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Russia’s two conflicts — one in Eastern Ukraine, the other in Syria — were already proving unsustainable. Add a downed warplane at the Syrian-Turkish border to the mix and things start to get very complicated. Above, Russia's President Vladimir Putin gives a press conference after a summit in Minsk early on August 27, 2014. KIRILL KUDRYAVTSEV/AFP/Getty Images

Russian President Vladimir Putin is already having a bad week and it’s only Tuesday. A Russian military aircraft was shot down by Turkey Tuesday, further complicating the Kremlin’s involvement in the long-running war in Syria. Closer to home, activists in Ukraine cut off electricity to 1.6 million people in Crimea Sunday plunging Russia’s newest territorial point of pride into darkness as violence again increases in Eastern Ukraine.

While Russia’s airstrikes in Syria were likely envisioned as a way for the Kremlin to come out of the cold and reengage with the West after the annexation of Crimea in March 2014, the conflict has further increased the burden on the country’s already crippled economy with predictions of a 3.7 percent GDP contraction this year. Added to the long-term support of separatists in Eastern Ukraine and the high cost of supporting the annexed peninsula of Crimea, Russia’s two conflicts – one with ground troops in Eastern Ukraine and the other with air power in Middle East – are proving unsustainable.

“I don’t think Russia can fight a two-front war in earnest,” said Anna Borshchevskaya, an expert on Russian policy in the Middle East at The Washington Institute for Near East Policy think tank. “Russian military forces have many problems, and while they are still the strongest in the post-Soviet sphere, it’s not the level it was in the Cold War.”

Russia began airstrikes over Syria at the end of September under the pretense of fighting the Islamic State group, also known as ISIS. Western leaders, however, have said Russia has also targeted opposition groups that pose a threat to Syrian president and Kremlin ally Bashar Assad. The daily cost of war for Russia in Syria comes with a price tag of approximately $5 million to $7.5 million a day, according to research from IHS a global economics and risk analysis firm. With no economic growth expected until 2016 or even 2017, the Russian government has been forced to make federal budget expenditure cuts in order to increase defense and security spending.

“In the long run, I don’t see how Russia can afford to have two wars,” said Alex Kokcharov, a London-based analyst focused on Europe and the Commonwealth of Independent States for IHS, a global economics and risk analysis firm. “It will be painful because there will be no growth since 2013 – three years of economic misery.”

Russia’s economic woes began shortly after the annexation of Crimea from Ukraine in March 2014. The EU, U.S. and Canada all applied crippling economic sanctions and further increased them following the conflict that broke out in the Donbass region of Eastern Ukraine in April 2014 pitting Ukrainian government forces against Russian-backed separatists and resulting in the deaths of over 8,000 people. The decline in global oil prices to below $50 a barrel has also hit Russia hard.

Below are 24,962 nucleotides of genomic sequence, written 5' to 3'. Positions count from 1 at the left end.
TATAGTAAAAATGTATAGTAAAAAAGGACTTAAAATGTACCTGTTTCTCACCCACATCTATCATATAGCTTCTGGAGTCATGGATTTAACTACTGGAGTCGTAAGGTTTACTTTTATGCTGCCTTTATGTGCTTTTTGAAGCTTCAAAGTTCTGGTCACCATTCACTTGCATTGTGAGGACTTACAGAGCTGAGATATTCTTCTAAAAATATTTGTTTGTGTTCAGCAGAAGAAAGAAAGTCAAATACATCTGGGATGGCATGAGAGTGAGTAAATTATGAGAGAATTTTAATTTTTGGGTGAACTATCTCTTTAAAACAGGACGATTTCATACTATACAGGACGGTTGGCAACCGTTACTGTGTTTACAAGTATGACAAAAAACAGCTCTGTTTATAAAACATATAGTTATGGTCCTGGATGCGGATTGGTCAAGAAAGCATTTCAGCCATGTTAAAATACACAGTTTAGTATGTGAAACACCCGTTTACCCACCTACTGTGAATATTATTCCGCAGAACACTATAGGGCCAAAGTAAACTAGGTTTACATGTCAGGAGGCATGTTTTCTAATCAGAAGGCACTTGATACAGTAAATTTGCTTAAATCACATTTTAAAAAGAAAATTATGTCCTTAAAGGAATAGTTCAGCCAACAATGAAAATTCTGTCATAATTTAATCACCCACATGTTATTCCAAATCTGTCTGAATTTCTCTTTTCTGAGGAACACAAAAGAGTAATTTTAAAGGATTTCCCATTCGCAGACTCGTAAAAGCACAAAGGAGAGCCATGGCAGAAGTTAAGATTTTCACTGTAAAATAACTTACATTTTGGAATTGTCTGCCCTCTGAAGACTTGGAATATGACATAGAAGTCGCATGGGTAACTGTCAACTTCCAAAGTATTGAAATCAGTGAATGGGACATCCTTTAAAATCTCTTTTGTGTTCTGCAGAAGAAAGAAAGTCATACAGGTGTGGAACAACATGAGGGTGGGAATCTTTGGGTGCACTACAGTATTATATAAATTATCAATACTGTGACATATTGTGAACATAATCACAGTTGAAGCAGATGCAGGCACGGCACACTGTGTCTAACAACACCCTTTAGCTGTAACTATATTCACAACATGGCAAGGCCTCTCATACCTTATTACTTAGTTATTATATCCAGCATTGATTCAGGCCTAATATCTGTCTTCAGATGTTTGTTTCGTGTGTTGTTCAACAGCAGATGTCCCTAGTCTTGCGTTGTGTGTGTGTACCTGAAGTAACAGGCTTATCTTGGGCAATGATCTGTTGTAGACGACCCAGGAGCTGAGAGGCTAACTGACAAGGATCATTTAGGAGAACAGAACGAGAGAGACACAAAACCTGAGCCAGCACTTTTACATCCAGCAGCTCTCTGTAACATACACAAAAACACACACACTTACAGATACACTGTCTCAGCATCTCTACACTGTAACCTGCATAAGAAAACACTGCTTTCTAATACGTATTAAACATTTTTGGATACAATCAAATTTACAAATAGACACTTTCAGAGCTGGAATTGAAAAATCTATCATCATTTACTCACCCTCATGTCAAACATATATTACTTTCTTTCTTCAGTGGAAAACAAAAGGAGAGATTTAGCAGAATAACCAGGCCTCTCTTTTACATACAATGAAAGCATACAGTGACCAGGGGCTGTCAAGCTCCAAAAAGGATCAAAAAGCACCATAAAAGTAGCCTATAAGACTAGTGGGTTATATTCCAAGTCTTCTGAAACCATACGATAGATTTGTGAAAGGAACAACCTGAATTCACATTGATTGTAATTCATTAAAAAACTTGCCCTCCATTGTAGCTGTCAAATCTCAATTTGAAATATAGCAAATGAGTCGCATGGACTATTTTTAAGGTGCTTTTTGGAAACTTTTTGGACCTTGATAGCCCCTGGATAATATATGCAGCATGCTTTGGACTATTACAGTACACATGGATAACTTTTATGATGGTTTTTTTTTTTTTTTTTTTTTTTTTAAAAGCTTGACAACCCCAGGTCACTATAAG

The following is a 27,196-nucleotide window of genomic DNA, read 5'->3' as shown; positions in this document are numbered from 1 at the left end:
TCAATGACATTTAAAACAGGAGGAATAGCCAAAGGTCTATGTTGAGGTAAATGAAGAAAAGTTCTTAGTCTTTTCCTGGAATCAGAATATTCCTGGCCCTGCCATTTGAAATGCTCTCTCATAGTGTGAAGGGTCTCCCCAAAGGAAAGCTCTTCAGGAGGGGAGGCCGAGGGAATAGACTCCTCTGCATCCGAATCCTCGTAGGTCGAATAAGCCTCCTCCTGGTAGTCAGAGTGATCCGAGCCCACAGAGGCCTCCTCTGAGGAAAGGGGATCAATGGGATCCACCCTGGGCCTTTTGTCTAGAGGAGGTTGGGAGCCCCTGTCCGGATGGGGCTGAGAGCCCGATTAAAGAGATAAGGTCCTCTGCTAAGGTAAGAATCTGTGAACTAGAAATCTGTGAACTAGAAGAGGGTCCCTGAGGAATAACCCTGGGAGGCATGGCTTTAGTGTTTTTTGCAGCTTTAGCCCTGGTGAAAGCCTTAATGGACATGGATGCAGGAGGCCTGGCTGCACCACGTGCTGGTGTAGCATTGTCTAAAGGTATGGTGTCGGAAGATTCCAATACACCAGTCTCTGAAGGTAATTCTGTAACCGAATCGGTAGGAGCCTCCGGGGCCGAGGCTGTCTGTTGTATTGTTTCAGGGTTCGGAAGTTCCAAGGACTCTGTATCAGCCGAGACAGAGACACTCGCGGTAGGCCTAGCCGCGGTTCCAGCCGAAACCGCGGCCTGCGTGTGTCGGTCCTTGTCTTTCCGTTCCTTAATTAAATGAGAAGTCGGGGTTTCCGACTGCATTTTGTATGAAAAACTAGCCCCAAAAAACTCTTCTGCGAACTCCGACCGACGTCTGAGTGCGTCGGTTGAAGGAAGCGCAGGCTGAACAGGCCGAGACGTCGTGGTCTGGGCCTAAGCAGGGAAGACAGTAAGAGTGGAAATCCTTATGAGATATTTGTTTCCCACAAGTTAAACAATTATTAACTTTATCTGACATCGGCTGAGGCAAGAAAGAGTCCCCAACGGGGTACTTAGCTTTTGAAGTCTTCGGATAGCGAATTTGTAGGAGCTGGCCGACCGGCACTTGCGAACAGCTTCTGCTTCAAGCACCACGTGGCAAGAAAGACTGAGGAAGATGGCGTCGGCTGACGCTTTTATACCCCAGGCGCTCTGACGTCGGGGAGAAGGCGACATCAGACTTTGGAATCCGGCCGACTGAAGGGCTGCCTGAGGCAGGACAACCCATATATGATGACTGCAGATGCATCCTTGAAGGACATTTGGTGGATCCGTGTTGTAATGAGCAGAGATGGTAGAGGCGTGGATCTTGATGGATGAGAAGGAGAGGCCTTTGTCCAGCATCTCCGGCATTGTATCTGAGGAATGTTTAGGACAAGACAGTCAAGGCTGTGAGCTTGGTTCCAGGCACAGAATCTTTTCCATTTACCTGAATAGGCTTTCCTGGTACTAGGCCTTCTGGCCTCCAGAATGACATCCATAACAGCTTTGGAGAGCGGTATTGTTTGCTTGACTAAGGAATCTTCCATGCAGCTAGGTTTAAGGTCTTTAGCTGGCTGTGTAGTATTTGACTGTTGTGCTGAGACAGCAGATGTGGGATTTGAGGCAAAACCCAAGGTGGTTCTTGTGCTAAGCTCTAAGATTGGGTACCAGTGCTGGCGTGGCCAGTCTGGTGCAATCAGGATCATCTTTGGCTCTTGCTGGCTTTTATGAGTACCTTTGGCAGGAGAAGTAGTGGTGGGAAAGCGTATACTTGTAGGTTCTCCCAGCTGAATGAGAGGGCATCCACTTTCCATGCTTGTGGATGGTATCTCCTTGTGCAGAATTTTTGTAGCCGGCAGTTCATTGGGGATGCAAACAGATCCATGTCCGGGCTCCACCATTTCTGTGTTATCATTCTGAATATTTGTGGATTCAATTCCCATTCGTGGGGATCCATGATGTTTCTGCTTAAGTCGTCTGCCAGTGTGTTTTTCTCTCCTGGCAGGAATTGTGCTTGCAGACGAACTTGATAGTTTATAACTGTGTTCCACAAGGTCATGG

Russian Military Expenditure Over Time | FindTheData

A September ceasefire eased fighting, but a recent uptick resulted in the deaths of five Ukrainian soldiers. Experts predict the separatists are likely the ones pushing the increase in fighting to capture Moscow’s attention and ask for more support and supplies. Russia has continued to deny any direct military role in the conflict in Ukraine.

“The Russians right now want to have as little money as possible in Eastern Ukraine to free their resources for Syria,” said Lukasz Kulesa, a research director focusing on Russian security policy at the London-based European Leadership Network research center.

While Russia may chose to try and ignore the situation in Eastern Ukraine, Ukrainian nationalists and Crimean Tatar activists cut off electricity to Crimea Sunday plunging 1.6 million people into the dark with shopkeepers lighting candles to keep their businesses open. Ukrainian President Petro Poroshenko is now considering terminating freight transport to Crimea. While the electricity cut off has again challenged Russia in the region, experts say Russia is unlikely to want to escalate the situation.

A customer visits a grocery store in Simferopol, Crimea, lit with candles due to a power outage, Nov. 22, 2015. Reuters/Pavel Rebrov

“It’s a bit embarrassing that Crimea was added to the territory of Russia…and still Crimea relies on Ukraine to give it more than half of its electricity,” Kulesa said. “It’s part of Russia and the Russians brag about how it proves it is great power, but quietly they are having discussions with Ukraine about power.”

Following the Paris terror attacks earlier this month that left at least 130 people dead and Russia’s increased airstrikes in Syria, there appeared to be a moment of warming ties with the West. But with the terms of the Minsk peace agreement still not met in Ukraine, EU states are likely to extend their sanctions against Russia. Coupled with the downing of a Russian plane by Turkey and Turkey’s concerns over the human rights situation for Crimean Tatars, the situation has become even more complex.

“The fact that Russia is involved in multiple conflicts that can bring together Turkey and Ukraine tactically is not in Moscow’s interest,” Kokcharov said.

While experts agree Russia is economically overplaying its hand with two conflicts, the Kremlin is unlikely to extricate itself from its military quagmires.

“I don’t think it’s sustainable, but sometimes unsustainable situations last much more than you expect,” said Anders Aslund, an economist and senior fellow at the Atlantic Council, a think tank based in Washington, D.C.